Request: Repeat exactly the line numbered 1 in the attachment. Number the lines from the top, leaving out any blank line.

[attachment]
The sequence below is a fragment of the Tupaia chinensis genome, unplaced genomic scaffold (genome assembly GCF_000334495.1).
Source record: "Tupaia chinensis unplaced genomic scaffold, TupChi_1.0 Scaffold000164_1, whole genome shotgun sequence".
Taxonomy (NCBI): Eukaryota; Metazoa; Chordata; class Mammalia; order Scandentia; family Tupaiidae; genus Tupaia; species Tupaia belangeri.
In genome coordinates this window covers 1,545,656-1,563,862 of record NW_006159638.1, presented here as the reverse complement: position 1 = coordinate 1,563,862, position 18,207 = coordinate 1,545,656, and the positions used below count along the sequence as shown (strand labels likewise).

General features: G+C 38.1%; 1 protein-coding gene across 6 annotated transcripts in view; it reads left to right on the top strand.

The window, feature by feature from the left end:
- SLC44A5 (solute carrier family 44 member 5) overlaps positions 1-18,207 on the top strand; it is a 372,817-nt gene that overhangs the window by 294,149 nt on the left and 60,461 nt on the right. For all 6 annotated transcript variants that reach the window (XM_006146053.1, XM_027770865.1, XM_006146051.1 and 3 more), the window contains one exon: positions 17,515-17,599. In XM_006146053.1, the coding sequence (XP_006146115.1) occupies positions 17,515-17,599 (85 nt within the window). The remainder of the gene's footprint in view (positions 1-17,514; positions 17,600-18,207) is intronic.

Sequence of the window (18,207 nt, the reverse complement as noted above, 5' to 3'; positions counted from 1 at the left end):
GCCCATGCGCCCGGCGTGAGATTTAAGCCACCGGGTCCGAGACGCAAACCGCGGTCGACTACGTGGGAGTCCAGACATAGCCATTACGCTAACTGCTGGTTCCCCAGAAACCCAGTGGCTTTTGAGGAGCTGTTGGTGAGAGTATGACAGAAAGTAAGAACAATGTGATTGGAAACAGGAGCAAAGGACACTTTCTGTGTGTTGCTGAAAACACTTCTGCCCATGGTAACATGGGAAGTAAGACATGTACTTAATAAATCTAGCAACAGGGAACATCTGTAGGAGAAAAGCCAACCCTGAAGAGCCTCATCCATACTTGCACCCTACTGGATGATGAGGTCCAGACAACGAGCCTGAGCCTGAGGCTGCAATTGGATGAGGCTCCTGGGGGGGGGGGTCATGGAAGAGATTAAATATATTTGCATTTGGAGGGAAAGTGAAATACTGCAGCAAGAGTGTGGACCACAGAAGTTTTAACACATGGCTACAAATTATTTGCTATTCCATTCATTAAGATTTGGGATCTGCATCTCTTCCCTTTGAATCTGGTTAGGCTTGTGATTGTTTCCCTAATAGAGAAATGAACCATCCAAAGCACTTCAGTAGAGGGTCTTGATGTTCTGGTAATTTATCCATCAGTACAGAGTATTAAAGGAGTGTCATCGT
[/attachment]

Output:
The sequence below is a fragment of the Tupaia chinensis genome, unplaced genomic scaffold (genome assembly GCF_000334495.1).